Airway Mastery Series: Mastering the Bougie

The bougie is a flexible device that is 60 cm in length and 15 French in diameter, with a small coude tip at the end (usually at a 35-40 degree angle).

This device is especially useful in Grade 3 or 4 Cormack Lehane airway views, edematous airways, blind digital intubations, and endotracheal tube exchanges. Here are a few tips to ensure success:

1. If operating alone, several methods can be used:
          - "Kiwi Grip": the ETT is preloaded onto the bougie and the proximal tip of the bougie is curled onto itself
          - "Pistol Grip": the bougie and ET tube are held together at the same time

2.Ideally, an assistant can place the ETT over the bougie once the bougie is passed through the vocal cords and maintain control fo the proximal portion of the bougie throughout the procedure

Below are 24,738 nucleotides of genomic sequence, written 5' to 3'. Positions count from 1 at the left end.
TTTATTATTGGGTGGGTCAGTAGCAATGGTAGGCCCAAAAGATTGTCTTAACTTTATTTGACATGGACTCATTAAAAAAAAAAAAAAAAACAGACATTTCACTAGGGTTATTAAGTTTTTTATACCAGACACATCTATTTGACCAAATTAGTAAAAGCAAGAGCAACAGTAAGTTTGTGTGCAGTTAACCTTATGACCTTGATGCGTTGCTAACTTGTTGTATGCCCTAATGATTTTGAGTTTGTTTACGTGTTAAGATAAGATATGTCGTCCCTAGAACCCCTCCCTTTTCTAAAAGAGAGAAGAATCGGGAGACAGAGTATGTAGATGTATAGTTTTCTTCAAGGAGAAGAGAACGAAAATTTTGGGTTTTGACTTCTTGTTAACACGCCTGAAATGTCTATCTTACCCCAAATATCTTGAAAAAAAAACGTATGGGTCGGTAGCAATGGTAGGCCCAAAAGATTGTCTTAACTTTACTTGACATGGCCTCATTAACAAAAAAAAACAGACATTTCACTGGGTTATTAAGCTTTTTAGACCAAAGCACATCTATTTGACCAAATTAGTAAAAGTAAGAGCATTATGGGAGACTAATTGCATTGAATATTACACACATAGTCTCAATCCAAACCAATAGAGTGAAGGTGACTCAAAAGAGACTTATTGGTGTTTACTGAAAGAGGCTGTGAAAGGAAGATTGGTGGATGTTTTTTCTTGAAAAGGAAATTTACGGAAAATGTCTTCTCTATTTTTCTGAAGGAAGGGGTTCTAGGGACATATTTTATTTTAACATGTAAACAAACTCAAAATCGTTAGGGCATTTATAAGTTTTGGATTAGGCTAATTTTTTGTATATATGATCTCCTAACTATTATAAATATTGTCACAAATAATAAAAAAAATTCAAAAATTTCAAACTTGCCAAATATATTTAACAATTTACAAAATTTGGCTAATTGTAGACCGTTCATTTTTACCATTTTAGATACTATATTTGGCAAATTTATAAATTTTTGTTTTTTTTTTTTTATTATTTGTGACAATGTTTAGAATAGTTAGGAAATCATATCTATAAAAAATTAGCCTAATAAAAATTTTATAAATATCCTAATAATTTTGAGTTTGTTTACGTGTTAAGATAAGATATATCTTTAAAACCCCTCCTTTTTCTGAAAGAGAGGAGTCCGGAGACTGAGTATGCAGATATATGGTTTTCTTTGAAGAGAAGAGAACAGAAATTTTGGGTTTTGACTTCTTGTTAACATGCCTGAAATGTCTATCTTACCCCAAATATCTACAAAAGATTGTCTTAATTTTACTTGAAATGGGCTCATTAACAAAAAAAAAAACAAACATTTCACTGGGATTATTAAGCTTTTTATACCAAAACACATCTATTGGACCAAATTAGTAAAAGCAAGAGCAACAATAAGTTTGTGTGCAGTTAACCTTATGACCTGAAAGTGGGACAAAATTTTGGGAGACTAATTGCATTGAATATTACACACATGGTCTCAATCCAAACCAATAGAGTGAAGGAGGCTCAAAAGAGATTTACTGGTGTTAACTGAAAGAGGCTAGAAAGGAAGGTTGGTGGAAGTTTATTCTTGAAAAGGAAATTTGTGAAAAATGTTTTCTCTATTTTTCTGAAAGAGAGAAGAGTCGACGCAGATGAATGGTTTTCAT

3. Insert the bougie via the side of the mouth, rather than down the midline, to provide better control of the coude tip in the vertical plane with rotation

4. Correct placement into the trachea is felt as “clicks” as the bougie slides over tracheal rings

5. The bougie should stop advancing at 30-40 cm (approximately half of the bougie) when the corina or bronchi are reached; if it continues to advance, it is likely to be in the esophagus and stomach

6. NEVER FORCE A BOUGIE; too much force can cause a perforation of the bronchi

7. If the ETT gets hung up while advancing through the cords, use a 90º anti-clockwise rotation to prevent its beveled point from getting caught in the arytenoids

8. There is a ~5% reported tracheal laceration rate, so beware using the bougie for routine intubations





       "Kiwi grip"









"Pistol Grip"